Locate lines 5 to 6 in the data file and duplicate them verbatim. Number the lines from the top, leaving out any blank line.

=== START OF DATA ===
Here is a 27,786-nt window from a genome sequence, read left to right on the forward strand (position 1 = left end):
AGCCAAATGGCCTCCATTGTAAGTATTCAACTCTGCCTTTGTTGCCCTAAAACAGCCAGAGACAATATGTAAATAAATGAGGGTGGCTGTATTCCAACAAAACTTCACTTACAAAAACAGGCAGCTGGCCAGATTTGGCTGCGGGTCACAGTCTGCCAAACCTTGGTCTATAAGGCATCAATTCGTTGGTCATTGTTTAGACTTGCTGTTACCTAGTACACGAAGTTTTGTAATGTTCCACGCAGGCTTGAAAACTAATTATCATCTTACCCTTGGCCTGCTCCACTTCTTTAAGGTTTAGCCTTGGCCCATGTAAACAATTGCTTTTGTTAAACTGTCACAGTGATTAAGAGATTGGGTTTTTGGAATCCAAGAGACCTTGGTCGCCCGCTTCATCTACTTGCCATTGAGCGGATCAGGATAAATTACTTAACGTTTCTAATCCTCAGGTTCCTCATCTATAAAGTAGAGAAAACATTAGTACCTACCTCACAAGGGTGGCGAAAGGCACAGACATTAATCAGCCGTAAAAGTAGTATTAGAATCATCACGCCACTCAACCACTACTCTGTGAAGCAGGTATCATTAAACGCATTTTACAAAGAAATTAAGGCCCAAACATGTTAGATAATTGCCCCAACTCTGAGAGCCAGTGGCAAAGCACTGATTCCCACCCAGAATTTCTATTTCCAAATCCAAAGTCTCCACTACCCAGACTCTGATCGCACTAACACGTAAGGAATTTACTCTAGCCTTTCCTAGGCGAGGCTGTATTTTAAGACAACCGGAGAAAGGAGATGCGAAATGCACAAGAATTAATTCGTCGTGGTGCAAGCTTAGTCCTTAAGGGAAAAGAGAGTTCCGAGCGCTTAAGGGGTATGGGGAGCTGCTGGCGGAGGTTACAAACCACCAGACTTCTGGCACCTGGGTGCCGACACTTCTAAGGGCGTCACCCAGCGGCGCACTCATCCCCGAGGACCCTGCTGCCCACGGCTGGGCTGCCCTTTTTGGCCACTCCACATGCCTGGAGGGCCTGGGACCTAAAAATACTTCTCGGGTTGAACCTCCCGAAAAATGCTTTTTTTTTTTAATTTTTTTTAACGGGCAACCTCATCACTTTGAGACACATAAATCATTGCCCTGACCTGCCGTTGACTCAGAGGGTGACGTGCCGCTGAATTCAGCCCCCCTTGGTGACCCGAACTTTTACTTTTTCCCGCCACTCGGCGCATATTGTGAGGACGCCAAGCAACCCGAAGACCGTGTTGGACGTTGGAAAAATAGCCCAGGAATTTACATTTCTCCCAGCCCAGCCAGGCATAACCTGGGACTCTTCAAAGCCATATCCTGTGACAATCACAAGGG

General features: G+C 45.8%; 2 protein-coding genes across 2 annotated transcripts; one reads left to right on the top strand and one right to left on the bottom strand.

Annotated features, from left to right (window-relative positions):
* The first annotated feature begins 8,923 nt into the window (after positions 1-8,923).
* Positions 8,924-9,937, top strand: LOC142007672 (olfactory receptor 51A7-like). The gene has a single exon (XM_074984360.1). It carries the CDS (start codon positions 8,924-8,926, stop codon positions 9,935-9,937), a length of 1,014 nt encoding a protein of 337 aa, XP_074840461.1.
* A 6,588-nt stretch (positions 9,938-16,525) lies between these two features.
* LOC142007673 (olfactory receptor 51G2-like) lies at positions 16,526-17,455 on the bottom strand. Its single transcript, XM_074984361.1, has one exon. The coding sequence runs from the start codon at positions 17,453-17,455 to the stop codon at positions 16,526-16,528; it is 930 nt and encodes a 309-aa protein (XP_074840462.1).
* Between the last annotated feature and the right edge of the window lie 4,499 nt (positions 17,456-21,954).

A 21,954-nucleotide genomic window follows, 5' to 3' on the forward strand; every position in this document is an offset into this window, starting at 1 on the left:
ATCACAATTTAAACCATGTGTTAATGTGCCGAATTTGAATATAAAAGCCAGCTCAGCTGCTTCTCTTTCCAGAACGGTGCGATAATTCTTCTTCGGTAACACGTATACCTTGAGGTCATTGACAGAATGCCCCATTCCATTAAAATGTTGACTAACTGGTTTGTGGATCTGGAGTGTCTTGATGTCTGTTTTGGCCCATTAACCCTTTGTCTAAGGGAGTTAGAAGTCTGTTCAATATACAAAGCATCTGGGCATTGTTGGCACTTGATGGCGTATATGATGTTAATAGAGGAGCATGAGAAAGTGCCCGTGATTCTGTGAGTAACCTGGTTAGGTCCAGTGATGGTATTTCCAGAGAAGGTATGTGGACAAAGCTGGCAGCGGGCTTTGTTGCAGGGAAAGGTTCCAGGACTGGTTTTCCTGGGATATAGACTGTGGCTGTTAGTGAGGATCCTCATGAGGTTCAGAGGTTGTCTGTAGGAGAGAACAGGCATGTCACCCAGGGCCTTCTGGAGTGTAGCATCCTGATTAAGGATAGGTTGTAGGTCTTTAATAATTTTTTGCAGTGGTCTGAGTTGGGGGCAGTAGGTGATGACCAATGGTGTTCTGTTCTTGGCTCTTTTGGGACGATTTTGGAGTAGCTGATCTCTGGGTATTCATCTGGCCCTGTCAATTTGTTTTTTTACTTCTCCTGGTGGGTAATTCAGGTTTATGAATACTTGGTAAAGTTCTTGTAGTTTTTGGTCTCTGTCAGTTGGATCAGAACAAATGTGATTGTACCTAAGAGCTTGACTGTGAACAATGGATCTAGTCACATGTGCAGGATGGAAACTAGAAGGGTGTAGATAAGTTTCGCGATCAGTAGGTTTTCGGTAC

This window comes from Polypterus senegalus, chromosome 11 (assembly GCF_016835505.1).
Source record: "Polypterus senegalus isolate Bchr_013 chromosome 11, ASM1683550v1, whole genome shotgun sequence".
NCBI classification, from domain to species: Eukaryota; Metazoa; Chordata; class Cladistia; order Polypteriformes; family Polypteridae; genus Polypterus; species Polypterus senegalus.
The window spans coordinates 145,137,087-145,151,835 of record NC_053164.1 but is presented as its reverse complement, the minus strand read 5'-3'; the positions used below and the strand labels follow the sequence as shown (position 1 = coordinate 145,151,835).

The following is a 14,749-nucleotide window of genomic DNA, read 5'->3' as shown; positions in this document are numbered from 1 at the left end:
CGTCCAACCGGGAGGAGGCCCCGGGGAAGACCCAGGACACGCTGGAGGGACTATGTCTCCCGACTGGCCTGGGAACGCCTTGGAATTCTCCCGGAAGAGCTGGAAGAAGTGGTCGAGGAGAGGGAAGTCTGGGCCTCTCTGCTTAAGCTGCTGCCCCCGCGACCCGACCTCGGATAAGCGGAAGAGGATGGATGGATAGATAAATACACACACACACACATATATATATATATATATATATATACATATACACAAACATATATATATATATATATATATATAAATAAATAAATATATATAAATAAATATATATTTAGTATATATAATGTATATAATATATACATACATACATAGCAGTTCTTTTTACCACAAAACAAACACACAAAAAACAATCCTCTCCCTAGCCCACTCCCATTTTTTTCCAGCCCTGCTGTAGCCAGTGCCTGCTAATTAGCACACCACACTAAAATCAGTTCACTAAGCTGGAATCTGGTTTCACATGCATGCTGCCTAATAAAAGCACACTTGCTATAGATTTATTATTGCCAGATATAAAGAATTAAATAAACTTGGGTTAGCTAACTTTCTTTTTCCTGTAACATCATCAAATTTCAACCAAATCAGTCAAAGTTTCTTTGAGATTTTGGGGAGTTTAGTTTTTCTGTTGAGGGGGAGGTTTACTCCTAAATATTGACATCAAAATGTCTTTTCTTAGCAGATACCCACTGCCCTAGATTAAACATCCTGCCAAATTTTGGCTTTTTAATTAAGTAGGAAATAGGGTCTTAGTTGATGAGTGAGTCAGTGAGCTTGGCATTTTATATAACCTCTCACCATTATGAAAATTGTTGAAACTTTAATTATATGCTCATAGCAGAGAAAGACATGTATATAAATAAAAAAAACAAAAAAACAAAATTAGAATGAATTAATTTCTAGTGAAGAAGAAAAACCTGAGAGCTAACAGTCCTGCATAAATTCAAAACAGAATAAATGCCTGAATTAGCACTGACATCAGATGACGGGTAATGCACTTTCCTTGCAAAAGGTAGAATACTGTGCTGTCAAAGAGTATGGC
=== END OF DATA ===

* The first annotated feature begins 8,923 nt into the window (after positions 1-8,923).
* Positions 8,924-9,937, top strand: LOC142007672 (olfactory receptor 51A7-like). The gene has a single exon (XM_074984360.1). It carries the CDS (start codon positions 8,924-8,926, stop codon positions 9,935-9,937), a length of 1,014 nt encoding a protein of 337 aa, XP_074840461.1.